It would be beneficial to control the expression of engineered immune cell receptors for use in cell-based cancer immunotherapy, known as adoptive cell therapy (ACT), or in other cell-based therapies using engineered regulatory T cells (engineered Tregs) to treat immune dysfunction such as autoimmunity or organ transplant rejection. In these therapies, immune cells such as T cells or natural killer (NK) cells are genetically modified to express an engineered cell surface receptor that directs these immune cells to tumor cells or specific tissues expressing a target ligand recognized by the receptor, thereby leading to tumor cell destruction (ACT) or moderated immune reaction (engineered Tregs). However, it has been found that ACT can suffer from severe toxic side effects due to overactivation of engineered immune cells used in ACT such as CAR T-cells, due to signaling by the engineered cell surface receptor. Conversely, overactive immune cells can become exhausted and lose efficacy over time. Present attempts to regulate CAR expression do not account for control exerted at the level of protein synthesis. It would therefore be useful to be able to tune the activity of immune cells engineered for ACT or for treatment of immune dysfunction, by either increasing or decreasing the protein synthesis of the engineered immune cell surface receptor, i.e. the engineered TCR or CAR. This research describes compositions and methods for selectively increasing or decreasing the protein synthesis of engineered immune cell surface receptors using noncoding sequences in the 3’-untranslated region (3’-UTR) of messenger RNAs (mRNAs) encoding the engineered TCRs or CARs. These 3’-UTR sequences are sensitive to regulation by translation initiation factor eIF3 and can be used to modulate the strength and time duration of TCR or CAR protein synthesis.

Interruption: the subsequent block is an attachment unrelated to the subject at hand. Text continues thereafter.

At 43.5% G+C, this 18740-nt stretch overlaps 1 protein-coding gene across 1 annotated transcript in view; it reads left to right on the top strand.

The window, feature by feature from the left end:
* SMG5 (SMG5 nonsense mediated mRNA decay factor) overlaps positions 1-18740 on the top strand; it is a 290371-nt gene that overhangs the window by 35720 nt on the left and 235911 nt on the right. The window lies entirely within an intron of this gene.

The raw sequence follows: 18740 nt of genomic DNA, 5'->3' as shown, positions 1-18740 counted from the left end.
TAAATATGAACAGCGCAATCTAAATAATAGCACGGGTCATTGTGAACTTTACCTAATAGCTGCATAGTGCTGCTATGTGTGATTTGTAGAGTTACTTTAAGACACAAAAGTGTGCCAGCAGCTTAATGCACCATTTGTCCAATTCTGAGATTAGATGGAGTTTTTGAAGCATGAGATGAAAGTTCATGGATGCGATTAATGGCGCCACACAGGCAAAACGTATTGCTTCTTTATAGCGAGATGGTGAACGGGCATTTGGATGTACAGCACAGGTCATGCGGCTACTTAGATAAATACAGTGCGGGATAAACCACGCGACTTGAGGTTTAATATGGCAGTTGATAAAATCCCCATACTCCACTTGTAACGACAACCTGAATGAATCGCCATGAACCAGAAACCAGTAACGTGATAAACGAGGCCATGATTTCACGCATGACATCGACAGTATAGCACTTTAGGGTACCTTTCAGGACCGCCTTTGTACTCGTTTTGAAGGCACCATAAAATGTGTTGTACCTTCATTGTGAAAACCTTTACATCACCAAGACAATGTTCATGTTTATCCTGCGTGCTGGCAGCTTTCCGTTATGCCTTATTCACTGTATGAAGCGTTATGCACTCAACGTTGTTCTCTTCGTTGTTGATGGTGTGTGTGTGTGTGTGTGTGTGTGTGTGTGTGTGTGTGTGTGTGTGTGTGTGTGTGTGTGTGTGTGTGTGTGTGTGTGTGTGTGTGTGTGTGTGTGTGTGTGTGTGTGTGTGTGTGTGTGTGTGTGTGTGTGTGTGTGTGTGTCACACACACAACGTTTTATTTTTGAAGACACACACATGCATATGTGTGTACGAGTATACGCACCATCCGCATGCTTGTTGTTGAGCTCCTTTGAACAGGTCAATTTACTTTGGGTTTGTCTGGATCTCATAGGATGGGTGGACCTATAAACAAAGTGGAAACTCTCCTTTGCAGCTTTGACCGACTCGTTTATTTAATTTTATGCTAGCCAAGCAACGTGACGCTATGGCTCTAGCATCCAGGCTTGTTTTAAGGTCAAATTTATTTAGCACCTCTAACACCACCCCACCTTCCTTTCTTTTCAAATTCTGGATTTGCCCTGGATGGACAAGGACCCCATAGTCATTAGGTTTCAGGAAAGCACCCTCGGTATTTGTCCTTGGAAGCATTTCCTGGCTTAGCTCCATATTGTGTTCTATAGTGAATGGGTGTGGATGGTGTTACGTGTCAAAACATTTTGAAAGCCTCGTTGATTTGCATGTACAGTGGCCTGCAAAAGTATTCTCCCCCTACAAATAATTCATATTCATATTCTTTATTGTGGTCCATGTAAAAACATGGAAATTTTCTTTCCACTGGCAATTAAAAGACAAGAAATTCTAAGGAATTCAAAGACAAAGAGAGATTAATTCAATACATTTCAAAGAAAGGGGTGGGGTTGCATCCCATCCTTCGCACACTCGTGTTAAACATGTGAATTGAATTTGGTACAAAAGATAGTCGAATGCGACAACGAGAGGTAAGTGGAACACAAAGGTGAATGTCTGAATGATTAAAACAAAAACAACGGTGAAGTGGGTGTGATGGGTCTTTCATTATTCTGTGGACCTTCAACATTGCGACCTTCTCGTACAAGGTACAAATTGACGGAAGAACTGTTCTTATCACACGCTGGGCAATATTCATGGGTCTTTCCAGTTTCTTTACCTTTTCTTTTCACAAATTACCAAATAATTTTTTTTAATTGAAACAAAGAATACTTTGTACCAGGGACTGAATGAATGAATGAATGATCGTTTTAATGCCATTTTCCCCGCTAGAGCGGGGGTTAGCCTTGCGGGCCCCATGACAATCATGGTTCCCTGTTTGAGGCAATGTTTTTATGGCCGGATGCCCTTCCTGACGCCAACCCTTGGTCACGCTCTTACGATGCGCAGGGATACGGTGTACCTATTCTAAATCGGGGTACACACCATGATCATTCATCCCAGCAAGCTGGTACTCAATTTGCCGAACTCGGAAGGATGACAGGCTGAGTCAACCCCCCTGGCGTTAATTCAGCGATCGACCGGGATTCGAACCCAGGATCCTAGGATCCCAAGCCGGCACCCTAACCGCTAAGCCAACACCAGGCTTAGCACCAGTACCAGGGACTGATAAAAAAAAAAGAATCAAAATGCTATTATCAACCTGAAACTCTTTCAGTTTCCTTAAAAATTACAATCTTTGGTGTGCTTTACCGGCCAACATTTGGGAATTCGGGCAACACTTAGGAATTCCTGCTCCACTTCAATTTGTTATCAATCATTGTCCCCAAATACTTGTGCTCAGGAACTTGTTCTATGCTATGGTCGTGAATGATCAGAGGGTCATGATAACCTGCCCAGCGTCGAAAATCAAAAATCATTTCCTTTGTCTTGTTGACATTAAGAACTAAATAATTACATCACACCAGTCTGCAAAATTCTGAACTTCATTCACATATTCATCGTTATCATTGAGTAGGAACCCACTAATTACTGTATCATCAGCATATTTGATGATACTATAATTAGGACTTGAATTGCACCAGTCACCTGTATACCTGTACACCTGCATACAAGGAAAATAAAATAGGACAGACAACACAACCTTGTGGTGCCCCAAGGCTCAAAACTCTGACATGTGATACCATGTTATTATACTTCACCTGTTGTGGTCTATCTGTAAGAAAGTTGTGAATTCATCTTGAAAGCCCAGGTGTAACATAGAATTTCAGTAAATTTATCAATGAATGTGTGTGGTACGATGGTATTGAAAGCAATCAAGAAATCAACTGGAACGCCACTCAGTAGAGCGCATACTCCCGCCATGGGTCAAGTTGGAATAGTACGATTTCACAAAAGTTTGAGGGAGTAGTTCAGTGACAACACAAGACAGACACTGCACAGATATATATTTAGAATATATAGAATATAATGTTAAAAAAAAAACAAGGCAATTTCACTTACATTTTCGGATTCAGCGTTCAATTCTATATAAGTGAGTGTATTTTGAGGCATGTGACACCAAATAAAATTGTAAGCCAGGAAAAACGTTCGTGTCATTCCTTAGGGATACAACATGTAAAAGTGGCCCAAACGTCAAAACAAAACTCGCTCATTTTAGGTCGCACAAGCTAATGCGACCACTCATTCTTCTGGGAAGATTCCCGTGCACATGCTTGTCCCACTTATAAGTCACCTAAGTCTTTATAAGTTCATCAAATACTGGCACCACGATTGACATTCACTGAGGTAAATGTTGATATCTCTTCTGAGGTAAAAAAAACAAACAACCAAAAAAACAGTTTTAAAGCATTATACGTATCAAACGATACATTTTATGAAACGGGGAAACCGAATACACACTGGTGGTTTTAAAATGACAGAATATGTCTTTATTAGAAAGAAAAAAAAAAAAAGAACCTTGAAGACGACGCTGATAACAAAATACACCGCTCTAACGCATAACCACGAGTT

The use of engineered TCRs or CARs involves genetically modifying T cells or NK cells with a DNA sequence encoding the engineered TCR or CAR. The noncoding elements disclosed herein can be stably introduced into primary T cells, NK cells and induced pluripotent stem cells (iPSCs) that are subsequently differentiated into T cells or NK cells. These modified cells can then be expanded and used for ACT, organ transplantation, or treatment of autoimmune diseases.